Why Do Young People Listen to Really Old Rock Music?
What factors might influence music listening habits and preferences?
Posted Aug 01, 2014
I was walking across campus last spring, and blaring out of several dorm rooms was (surprise) loud music. Only this wasn’t current music, but “classic rock” – Led Zeppelin, Van Morrison, Beatles, and the Rolling Stones. The music that I, as a 70s college student, would have heard blaring our of my dorm's windows more than a generation ago. Let’s make a comparison: This music is 40-50 years old. If I had listened, in the mid 1970s to 40-year-old music, it would have been the early days of jazz or Big Band music, which was probably nowhere to be found on the radio, and music that was viewed as so dated that we would never listen to it. So, what might the reasons be behind the “staying power” of classic 60s and 70s rock?
Here are five possible reasons:
1. More Involved Parenting. Today’s young people have benefited, for the most part, from greater involvement by parents (and step parents) in the rearing of children. In all likelihood, these more involved parents played their music — classic rock — to their kids. The kids grew up listening to it, hummed along, and it feels comfortable and acceptable to them, given their still-close relationships with their parents. [This might explain my fondness for Frank Sinatra, Perry Como, etc. – the music my parents used to listen to.]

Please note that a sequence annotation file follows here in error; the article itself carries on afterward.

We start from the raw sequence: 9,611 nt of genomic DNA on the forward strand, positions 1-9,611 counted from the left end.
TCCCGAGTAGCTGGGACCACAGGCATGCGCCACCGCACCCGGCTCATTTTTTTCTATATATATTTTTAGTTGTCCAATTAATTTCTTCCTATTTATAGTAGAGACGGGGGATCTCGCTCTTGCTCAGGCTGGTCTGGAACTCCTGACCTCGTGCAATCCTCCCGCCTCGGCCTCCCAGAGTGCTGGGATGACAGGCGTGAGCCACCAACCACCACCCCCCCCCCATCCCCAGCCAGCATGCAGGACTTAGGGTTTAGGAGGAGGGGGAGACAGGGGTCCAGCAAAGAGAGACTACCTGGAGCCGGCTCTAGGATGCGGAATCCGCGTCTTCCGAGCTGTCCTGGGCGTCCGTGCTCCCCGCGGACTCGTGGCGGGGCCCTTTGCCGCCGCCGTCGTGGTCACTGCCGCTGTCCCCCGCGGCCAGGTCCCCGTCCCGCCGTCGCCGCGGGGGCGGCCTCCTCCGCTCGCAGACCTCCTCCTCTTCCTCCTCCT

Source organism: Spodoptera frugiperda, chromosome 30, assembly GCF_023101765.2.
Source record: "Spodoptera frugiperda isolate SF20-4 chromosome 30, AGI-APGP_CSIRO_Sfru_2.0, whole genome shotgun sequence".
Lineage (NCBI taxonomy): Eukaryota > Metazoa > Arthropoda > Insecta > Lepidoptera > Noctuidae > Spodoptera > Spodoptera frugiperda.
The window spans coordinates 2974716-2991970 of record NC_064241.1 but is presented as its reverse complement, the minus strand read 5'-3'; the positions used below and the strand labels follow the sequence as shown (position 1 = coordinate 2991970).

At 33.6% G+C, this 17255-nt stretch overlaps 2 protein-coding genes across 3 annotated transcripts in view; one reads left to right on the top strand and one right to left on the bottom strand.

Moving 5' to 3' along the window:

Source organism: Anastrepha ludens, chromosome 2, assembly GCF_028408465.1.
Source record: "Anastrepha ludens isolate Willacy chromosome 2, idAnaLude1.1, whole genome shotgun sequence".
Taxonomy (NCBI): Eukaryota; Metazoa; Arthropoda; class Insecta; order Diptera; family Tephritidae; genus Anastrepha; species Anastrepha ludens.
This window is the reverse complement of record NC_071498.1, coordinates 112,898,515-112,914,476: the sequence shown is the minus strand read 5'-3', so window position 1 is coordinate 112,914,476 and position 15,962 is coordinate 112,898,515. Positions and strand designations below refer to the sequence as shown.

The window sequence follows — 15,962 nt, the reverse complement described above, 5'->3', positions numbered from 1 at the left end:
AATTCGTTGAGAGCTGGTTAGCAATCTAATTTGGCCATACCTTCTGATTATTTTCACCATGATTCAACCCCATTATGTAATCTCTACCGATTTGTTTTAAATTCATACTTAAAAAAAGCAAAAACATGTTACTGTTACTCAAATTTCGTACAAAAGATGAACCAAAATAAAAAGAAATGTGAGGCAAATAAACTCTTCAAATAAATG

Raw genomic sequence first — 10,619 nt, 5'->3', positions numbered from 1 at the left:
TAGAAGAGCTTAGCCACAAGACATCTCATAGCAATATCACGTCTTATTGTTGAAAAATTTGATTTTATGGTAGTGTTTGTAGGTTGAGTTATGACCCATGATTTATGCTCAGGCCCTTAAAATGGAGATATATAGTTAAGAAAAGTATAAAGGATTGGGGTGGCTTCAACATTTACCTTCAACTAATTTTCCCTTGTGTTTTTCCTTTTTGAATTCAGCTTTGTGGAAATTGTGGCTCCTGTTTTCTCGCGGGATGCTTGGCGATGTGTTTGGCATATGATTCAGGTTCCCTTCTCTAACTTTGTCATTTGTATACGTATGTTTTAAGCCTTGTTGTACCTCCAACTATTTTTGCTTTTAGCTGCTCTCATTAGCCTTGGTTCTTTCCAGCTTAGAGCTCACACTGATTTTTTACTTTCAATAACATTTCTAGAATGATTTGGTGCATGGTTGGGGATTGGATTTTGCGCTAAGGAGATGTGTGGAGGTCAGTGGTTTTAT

2. The 60s and 70s are Culturally Enshrined. In the same way that the Roaring 20s are talked about fondly, the 1960s were considered a time of social and cultural revolution, and the emergence and acceptance of rock-and-roll music by the majority of Americans (rock bands debuted on The Ed Sullivan Show!) make this a time looked back on as culturally important and a time of positive change and good times.
3. The 60s and 70s Musicians Were Truly Talented. This explanation has been mentioned to me by several millennials. They emphasize the quality of the music of the era, and the fact that most of these rock-and-rollers wrote their own songs and played the instruments. Perhaps the Classic Rock era is akin to the classical Baroque period of the mid-1700s.
4. The Baby Boomers Control the Media World. We recently went to the theater to see a hit movie with the family, and once again, the soundtrack was full of classic rock songs from the 1960s and 1970s. My 13-year-old and I both left the theater humming an Allman Brothers song from the film. There is no doubt that Baby Boomers control much of the media, and have a big hand in the kinds of music heard in movies, commercials, and on the radio.
5. Selectivity in What Gets Airplay. Older music has been “filtered” through the years, with only the most popular songs from the era getting regular airplay. Newer music doesn’t have the benefit of this filtering, and its newness means that it’s less memorable, and the “duds” are still played right along with the songs destined to be classics.
Likely the popularity of Classic Rock music to many in the younger generation is due to several of these factors (and I realize that there are plenty of young people who can’t stand “Dinosaur Rock”).
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